Most importantly, the anecdotes are simply inadequate substitutes for coherent, persuasive explanations and logic. Also, his dismissal of opiates is irresponsible. Opiates are proven, effective drugs to treat pain–chronic as well as acute. The medical profession has a tremendous problem with getting doctors to prescribe effective doses of pain medication that eliminate or mitigate pain. This book, I feel strongly, tries hard to exhibit compassion for and exploit the emotions of the pain sufferer to satisfy the holistic, new age philosophy of the author. Ironically, arguing against the use of opiates will only encourage patients and doctors not to use medication that will help with chronic pain.
Finally, part of the title of the book “…A doctor talks to his patients” implies that physicians who advocate the use of opiates and who reject mind-soul disease concept (et al) do not communicate with their patients. I suffer from chronic pain and I purchased this book from Amazon without knowing the authors’ biases and premises. I find this book to be well-intentioned, but ultimately insensitive and even cruel to those suffering from chronic pain.
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This book is a fascinating read, with many very intriguing ideas about how chronic pain begins, is perpetuated, and is related to a wide variety of other disorders.
That said, it is important for readers to understand that what is described in this book is NOT the mainstream, modern view of either the treatment or the neurobiology of chronic pain. Throughout this book, there are definitions of medical terms that are decades out of date, broad speculative theories based apparently entirely on the author’s anecdotal experience but presented as fact, and claims about neurobiology that are certainly not anywhere near accepted by current neuroscientists. In addition, many of the treatments advocated by the author are not at all current accepted practice – and often for good reason. For example, the author repeatedly talks about how useful Klonopin is, and gives many examples of using it in patients. There is almost no mention at all, however, of the significant problems that can accompany long term use of this medication – or the fact that most physicians heavily discourage such use because of these serious side effects.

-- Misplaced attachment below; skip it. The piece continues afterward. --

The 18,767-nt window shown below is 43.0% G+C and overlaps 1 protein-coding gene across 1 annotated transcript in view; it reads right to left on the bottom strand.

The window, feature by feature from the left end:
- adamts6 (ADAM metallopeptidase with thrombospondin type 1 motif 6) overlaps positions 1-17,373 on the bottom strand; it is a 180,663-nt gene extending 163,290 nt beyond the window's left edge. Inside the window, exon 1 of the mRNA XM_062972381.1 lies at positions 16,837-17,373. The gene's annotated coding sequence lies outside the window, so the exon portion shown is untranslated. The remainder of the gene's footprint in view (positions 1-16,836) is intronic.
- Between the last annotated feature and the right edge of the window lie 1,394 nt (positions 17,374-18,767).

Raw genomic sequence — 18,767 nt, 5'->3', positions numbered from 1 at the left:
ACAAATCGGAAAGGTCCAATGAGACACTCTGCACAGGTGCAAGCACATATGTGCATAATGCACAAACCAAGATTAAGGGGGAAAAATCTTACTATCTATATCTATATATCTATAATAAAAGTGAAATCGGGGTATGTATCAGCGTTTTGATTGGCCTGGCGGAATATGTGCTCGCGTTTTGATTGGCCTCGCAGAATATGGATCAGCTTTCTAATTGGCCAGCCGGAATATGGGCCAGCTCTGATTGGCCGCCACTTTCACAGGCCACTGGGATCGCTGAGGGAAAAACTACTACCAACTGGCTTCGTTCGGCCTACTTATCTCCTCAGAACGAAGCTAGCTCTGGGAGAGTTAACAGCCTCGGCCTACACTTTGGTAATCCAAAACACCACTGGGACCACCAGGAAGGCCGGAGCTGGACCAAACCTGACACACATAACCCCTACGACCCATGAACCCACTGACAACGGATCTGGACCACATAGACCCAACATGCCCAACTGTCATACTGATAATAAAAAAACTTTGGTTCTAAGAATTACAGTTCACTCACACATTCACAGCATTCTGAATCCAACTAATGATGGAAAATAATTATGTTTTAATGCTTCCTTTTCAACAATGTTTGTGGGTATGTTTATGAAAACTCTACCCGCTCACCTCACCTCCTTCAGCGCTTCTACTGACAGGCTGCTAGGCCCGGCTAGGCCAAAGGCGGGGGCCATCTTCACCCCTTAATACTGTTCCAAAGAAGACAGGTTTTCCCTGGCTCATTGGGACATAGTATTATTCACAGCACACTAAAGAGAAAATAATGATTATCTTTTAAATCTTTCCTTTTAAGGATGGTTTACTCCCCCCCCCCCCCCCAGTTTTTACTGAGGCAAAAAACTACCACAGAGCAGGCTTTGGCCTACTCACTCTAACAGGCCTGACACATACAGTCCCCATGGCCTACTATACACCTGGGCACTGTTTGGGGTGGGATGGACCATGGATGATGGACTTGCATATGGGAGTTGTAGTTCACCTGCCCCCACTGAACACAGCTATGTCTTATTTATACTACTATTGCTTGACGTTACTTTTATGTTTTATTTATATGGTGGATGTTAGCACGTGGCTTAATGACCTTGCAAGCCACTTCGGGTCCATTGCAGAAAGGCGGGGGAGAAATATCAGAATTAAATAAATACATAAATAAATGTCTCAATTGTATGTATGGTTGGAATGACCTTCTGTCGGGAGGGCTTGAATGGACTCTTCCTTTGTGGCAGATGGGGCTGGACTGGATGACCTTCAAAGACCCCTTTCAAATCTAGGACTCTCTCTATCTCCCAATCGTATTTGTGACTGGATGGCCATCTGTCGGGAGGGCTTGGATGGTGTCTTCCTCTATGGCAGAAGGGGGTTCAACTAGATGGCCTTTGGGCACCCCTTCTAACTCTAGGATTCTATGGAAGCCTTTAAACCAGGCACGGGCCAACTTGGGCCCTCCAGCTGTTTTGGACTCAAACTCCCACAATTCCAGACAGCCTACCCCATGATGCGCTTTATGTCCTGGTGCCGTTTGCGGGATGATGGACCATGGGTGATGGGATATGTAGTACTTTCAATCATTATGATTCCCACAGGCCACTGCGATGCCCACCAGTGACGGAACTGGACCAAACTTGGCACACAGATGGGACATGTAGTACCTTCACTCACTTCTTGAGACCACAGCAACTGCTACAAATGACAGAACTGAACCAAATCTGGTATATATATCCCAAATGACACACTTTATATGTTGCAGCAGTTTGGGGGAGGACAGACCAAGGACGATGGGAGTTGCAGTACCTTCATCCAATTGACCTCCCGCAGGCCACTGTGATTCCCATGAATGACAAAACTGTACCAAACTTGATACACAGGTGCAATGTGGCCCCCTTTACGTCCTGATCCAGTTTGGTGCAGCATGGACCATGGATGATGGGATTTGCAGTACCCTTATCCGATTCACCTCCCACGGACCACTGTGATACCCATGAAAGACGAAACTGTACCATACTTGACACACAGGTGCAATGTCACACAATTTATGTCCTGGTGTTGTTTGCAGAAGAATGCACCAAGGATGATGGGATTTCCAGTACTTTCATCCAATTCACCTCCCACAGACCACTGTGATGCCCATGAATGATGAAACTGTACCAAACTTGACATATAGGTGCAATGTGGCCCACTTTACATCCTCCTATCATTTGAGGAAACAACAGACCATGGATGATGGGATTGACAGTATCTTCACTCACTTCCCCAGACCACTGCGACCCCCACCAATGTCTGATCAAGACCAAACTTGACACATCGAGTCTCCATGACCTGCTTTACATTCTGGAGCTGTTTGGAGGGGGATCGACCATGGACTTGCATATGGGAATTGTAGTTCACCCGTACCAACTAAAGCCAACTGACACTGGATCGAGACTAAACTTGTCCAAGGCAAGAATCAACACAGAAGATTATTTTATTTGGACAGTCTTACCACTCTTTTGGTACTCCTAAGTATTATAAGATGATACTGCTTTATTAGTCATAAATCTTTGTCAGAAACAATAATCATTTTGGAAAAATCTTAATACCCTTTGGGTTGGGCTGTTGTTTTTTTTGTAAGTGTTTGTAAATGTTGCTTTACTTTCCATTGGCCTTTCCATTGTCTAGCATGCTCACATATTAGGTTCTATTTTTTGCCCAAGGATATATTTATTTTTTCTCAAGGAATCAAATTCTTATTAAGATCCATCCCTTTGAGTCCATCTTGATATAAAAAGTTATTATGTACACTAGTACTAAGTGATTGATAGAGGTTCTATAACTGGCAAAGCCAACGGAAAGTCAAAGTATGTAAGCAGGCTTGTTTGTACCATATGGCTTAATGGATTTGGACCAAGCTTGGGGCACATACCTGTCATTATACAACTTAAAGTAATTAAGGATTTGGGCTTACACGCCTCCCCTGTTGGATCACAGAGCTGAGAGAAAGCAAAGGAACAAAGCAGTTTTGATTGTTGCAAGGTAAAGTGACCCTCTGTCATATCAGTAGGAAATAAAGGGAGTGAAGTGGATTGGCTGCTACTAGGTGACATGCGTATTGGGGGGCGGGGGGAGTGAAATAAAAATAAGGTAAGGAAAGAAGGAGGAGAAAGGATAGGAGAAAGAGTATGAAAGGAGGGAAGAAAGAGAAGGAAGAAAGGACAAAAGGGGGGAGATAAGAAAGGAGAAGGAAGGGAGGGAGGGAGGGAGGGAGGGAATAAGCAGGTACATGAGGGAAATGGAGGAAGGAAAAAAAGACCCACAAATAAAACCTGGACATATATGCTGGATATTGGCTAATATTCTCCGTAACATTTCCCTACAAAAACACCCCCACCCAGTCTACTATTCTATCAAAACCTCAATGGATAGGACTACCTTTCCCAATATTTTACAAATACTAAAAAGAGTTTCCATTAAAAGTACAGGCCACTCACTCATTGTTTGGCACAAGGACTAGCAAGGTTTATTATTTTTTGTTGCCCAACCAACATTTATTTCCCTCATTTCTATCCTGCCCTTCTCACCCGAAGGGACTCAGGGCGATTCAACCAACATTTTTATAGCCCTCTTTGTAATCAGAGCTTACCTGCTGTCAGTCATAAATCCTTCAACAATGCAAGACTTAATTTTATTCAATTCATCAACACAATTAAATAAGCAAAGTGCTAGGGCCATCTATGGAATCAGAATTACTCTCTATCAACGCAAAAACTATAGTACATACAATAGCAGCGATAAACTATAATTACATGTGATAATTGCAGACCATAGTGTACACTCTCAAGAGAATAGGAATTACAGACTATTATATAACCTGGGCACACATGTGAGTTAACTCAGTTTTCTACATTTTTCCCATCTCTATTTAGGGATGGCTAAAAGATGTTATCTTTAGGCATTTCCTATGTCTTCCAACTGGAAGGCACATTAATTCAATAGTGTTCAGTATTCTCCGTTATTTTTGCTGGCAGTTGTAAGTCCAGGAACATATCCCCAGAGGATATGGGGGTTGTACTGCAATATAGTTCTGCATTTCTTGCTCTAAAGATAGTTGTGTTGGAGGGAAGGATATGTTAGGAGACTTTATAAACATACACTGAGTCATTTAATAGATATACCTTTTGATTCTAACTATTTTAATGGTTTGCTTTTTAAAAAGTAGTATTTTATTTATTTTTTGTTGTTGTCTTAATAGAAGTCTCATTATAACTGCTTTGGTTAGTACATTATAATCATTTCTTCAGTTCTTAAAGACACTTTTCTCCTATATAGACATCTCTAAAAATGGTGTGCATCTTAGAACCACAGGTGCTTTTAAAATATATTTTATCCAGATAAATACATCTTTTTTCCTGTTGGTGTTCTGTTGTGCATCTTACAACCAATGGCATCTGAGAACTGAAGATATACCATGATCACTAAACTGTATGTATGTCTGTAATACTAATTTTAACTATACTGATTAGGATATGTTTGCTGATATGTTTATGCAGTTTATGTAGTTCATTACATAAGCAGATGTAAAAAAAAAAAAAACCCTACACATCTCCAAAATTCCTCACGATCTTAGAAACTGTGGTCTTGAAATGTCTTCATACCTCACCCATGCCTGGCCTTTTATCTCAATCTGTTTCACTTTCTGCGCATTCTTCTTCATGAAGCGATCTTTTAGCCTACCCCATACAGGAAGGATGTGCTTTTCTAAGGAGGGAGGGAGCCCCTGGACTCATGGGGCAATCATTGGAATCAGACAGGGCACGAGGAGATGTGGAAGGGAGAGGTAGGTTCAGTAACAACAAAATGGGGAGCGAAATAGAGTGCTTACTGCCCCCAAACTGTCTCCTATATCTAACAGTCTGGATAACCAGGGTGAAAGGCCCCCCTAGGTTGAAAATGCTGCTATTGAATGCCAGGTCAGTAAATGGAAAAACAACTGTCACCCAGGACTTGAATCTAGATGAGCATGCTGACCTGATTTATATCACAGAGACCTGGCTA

I don’t at all regret taking the time to read this work – as a neuroscience PhD and MD interested in the overlap of chronic pain and psychiatry, I found it a really amazing tour of one man’s experiences with an entire career’s worth of treating patients with chronic pain, and filled with fascinating ideas that I am sure I will carry with me, and which I look forward to learning more about the validity of. But patients and clinicians alike should be careful to read it with a skeptical eye, taking it as a rich collection of ideas and experiences, but not from someone necessarily considered a current authority in the field.